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i make cricket bats.i would like to have a shaper machine that would assist me in this venture ... can any one help? Answered

 Cricket is a game played in most parts of the world. Somewhat similar to the baseball game.it has a wooden bat made of willow.(please look it up on the net.) the shape of the bat is unique, with almost no flat surface to it.
Even the front is slightly curved. I make these bats by hand.... which takes away a lot of my energy doing mundane shaving volumes of wood to get to a basic shape. This is further shaved to a specific shape.
I would like to have a machine... to help me do this. I have seen a surfboard shaper that is close to getting the curves on the willow blades.
if i could achieve this as cheaply as possible (i am not well to do, with limited funds at my disposal)
this would be of a great help.
I live in mumbai...which is a city in.. India.
Thanking all the guys who could help ..........in advance.



2 years ago

hello, we are a sports goods manufacturing company based in Hyderabad, looking for someone like you to guide us with bat making, please email us if interested.


Thank you.

ask for paul budworth or john Kentish at kookaburra corby in England paul knows about the reshaping. trimming, weights ect and john knows about machines involved and courses. templates and costs

I suppose most cricket bats could be shaped with a spindle moulder. You could do a lot with judicious use of a power plane, rather than shaping it by hand.

What sort of thing were you thinking of ? A CNC router ? 

spindle moulder .....how?........ because the bat has various curves... on the front and back...... please see  a cricket bat. it has complicated shapes.
as for a power plane... i tried but the width of the plane and the softness od the wood would not allow it. it is too flat for a bat. i also have a 10'' bench plane.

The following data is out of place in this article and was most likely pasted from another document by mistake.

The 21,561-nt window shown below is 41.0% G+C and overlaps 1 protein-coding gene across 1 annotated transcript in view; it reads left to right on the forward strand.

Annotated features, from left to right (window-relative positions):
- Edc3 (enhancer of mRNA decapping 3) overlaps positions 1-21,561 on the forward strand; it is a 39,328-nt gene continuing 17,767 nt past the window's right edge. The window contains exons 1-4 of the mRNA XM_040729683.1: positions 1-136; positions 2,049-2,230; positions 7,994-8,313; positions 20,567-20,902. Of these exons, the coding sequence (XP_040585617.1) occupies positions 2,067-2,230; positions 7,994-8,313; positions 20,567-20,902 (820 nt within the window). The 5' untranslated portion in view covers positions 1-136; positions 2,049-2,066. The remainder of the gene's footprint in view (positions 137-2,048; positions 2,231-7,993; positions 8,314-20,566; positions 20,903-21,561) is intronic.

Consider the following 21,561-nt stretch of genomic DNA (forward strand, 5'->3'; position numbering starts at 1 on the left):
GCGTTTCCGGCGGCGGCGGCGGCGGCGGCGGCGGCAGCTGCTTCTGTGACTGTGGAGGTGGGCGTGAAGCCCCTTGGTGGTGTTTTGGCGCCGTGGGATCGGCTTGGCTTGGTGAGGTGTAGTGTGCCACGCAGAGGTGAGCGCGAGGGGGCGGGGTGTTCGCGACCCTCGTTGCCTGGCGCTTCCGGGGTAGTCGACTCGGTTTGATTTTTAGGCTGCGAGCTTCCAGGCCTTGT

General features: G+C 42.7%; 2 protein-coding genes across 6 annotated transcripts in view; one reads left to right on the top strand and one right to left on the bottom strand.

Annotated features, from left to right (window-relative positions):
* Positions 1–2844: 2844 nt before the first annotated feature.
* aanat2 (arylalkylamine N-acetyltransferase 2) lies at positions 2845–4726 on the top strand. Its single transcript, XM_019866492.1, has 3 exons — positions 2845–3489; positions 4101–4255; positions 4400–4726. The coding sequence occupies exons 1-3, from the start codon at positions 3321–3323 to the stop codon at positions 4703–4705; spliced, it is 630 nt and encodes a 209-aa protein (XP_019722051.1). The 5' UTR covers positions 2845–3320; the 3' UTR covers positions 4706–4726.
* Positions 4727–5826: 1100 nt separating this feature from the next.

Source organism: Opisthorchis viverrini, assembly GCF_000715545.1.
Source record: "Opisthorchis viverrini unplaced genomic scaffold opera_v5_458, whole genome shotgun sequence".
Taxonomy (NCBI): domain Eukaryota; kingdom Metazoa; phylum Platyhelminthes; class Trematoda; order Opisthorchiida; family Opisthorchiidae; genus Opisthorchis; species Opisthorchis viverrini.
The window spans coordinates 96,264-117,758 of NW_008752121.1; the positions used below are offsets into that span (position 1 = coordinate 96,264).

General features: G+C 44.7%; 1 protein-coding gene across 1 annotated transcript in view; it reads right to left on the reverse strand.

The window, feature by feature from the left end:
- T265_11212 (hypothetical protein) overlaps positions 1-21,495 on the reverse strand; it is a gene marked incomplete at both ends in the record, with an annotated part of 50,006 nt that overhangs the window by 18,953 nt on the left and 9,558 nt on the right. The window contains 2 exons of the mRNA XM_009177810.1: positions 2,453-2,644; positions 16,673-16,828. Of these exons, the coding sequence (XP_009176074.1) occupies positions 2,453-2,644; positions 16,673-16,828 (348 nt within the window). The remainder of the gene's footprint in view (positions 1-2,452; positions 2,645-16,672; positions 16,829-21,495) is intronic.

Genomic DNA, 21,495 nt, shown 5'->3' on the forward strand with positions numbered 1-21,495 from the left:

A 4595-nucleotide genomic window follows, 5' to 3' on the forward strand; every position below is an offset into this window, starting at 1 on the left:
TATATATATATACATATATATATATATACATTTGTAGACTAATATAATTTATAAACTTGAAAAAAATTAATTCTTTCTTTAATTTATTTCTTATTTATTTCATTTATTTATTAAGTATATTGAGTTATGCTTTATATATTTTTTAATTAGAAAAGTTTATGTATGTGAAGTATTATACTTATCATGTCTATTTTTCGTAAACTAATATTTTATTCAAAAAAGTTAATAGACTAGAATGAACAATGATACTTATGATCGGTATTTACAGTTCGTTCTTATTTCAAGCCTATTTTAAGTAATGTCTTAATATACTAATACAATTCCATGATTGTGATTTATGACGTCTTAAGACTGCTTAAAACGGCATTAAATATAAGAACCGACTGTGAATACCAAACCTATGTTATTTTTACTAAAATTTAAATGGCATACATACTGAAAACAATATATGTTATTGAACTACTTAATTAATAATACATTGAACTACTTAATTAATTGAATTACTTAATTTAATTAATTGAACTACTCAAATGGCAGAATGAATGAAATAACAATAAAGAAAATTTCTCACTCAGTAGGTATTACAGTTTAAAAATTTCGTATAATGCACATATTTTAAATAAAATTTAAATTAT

i guess i was thinking of a router system but i have not the funds they seem to mention.on most sites. also i have a noise problem... as i am in the city.... i would like a ''quiet'' router if one exists.....thanx for trying to help.

I'm English, I know what a cricket bat looks like.

The UK TV show I saw them make bats on used a spindle moulder with templates.

 sorry steve i didnt kno u wer english.... ofcourse u must kno what a bat would look like..i apologise. i wish i would have seen how they utilised the spindle moulder.
Thanx pagan .... i tried getting hold of draw knives here in mumbai.... but they have not got the foggiest idea of what giberish i am yakking about.i already use alll the methods u mention i have been doing this for 30 years.... and my dad before me for longer(since 1920's) it is only now that the body gets tired and the muscles ache ... so i am looking to make my life a little bit easier for the future.
hence i was wondering if a router could be adapted cheaply for the use of shaping as they do it in the making of surf boards.

A BIG-ish INVERTED router, mounted in a table is a poor-mans spindle moulder - get one with a 13mm collet, which is thr practical maximum, and you might be in business.

I think if you use bearing guided router cutters, and you bond a template to your rough wood, you'll be off. 

I can't realistically see you doing the front face with a router, but you could do the edges and profile that way - a big start !

PM me if you are really stuck for draw-knives - I can get one with a 250mm blade  for about 45GBP.

hey steve..... thanx for taking the time to  answer my queries.... the big..ish router ... any particular make.... we have limited varieties available here in india.
as for the draw knives i will definitely let u kno.... i have taken a steel strip of en-9 which is suppose to be good for knives... and have given it to sharpen one edge... then i have to get the handles sorted ... i shall see how it progresses and if it works then i shall get back to u.as for the front face i don't have mush problem there,cos after that i have to compress the willow. and that is not too much work... it is the back of the bat to get a basic shape before press. that saps my energy.

I can't suggest brands, just a nice fat colletted one- inspect it carefully and make sure the shaft holding the collet looks substantial.

Making a draw knife? definitely the way to go. EN9 should be fine. Make sure its hardened appropriately, or you'll be sharpening it all the time !


There are no quiet routers.  I should think that a draw knife would be very useful for rough shaping and then a spoke shave for more refining. 

Many times complex work can be done more efficiently by hand but you have to practice to reduce wasted motion and use sharp tools to reduce strain.  Expensive, loud machinery can replace skilled craftsmanship but then you have to be skilled with running the machine.  

Take time to learn your craft and you can out produce a machine- especially with complex wood shapes.